We already know how terrible everyone’s favorite ride-sharing service Uber is. From reports of women being kidnapped to threats of digging up dirt on predominantly female journalists, it’s clear drunk 20-somethings who need to get home should instead call up the original ride-sharing service: a taxi.
But yet another tech startup has come under fire this week. Online real estate database Zillow has been accused of subjecting female employees to “sexual ?torture.”
A California lawsuit describes plaintiff Rachel Kremer’s experience at Zillow as disturbing and yes, even torturous.
According to the lawsuit, Kremer’s male supervisors sent her pictures of their penises, ranked her according to her breast size and demanded sexual favors in order for her employment to continue.
Kremer was afraid that if she didn’t comply with their inappropriate advances she would be terminated. ?Eventually, she was.
Zillow then attempted to cover up its conduct by forcing Kremer to sign a confidentiality agreement and release, according to the lawsuit.
In case you haven’t heard enough already, the lawsuit also includes some text messages that will be sure to churn your stomach.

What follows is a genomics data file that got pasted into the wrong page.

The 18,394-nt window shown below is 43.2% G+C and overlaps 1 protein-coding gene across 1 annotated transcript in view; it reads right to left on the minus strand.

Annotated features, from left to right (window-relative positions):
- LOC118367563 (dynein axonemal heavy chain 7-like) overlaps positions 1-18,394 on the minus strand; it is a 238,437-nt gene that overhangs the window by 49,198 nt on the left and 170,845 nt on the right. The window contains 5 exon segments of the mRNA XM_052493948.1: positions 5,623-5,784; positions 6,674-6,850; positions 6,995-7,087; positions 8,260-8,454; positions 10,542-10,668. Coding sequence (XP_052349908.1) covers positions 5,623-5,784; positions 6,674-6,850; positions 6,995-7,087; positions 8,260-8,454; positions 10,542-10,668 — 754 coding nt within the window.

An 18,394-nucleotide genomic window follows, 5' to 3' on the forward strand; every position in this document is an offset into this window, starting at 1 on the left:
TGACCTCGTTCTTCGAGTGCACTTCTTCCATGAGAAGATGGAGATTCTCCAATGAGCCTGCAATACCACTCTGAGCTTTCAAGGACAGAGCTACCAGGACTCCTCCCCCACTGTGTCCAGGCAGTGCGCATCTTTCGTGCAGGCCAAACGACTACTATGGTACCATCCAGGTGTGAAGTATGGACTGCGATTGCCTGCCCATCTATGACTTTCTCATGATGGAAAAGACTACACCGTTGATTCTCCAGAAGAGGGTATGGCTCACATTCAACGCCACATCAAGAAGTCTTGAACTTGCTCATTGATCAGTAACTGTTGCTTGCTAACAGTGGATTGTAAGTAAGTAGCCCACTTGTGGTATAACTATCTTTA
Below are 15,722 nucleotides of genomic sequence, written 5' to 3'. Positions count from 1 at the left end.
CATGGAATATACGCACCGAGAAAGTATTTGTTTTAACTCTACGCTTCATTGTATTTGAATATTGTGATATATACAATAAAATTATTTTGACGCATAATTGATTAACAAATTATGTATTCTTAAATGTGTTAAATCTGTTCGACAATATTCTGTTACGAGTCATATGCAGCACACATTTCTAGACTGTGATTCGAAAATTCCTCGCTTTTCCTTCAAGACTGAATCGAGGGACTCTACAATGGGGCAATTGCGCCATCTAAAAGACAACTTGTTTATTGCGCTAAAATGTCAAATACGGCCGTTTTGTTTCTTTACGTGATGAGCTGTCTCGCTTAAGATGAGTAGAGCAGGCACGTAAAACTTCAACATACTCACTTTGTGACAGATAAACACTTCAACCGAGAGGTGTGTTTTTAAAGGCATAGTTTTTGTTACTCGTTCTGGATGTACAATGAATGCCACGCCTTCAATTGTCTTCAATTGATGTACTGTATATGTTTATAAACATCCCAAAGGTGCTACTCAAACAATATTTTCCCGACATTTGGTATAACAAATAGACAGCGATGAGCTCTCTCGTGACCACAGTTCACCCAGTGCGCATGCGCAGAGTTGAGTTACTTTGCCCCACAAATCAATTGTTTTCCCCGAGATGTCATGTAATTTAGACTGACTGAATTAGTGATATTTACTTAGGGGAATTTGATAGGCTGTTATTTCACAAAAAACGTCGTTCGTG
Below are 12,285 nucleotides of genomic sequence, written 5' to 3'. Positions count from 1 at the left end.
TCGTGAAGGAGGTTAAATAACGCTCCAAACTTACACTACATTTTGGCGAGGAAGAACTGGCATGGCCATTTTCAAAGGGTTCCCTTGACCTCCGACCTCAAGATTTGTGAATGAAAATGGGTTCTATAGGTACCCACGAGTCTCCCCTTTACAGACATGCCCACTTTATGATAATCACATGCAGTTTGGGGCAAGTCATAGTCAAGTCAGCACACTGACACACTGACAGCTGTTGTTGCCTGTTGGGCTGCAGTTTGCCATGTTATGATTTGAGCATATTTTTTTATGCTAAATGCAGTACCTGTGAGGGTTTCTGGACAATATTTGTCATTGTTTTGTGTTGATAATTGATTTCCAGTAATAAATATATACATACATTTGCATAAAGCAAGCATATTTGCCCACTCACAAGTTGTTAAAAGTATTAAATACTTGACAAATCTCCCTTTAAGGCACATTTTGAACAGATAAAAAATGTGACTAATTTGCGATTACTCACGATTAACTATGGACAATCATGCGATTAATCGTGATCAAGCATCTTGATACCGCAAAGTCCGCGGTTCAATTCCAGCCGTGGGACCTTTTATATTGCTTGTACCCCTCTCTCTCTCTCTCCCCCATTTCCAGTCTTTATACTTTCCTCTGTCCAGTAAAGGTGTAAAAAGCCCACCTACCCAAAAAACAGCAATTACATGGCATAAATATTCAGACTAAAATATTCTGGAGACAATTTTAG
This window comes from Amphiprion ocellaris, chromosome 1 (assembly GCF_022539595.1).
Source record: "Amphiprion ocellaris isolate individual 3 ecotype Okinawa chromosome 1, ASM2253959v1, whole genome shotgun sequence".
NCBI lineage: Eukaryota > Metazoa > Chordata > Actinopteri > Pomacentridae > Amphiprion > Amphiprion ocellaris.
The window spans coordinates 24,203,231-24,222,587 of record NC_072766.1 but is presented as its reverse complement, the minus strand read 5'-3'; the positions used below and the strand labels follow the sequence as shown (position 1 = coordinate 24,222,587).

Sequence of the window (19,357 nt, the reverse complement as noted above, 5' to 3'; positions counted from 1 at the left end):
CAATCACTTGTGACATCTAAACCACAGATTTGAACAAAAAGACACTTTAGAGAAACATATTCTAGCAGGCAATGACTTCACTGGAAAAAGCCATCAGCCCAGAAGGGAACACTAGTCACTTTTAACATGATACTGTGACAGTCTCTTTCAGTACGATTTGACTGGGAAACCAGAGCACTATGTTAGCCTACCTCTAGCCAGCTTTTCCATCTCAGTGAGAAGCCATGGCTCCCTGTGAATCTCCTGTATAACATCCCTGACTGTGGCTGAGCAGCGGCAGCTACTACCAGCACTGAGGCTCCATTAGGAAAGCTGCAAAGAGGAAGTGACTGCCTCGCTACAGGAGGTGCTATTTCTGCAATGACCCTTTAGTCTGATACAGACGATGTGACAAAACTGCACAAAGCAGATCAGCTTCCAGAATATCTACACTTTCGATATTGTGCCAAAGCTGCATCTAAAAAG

In one message, Kremer’s supervisor Gabe Schmidt said, “Call me. Matt is showering. Thinking 333 dinner drinks and your smooth ?vagina.”
In another, sales manager Cody Fagnant said, “I have a great opportunity that just opened up on my face in the 92660 market.”
These go on and on, but I fear writing any more of this stuff down will summon a Silicon Valley “brogrammer” to challenge me in a game of beer pong.
This scandal and Uber’s point to a larger problem in startups, especially tech startups in Silicon Valley, which must be addressed: a culture of misogyny.
These companies are predominantly run by men.
This creates a macho culture that isn’t accepting to women.
Women don’t apply for these jobs because they don’t want to be victims of the “sexual torture” that? Kremer endured.
When women don’t work these jobs, this macho culture gets even worse. Add this to the past longstanding discouragement of women to enter careers in science and tech fields, and it seems like the cycle will never end.
However, the tide is ?slowly shifting.
Google and Facebook both joined with the Anita Borg Institute and the National Center for Women and Information Technology to support women in tech. Google now has a program for school-age girls ?promoting coding skills.
But this isn’t enough. Kremer’s lawyers said she reported sexual harassment to Zillow, but no action was taken.
These companies need to support women before and after they are hired. They must take swift action against offenders when cases like Kremer’s arise instead of sliding them under the floorboards.
If these changes don’t happen soon, the startup boy’s club will exacerbate and everyone, not just ?women, will suffer.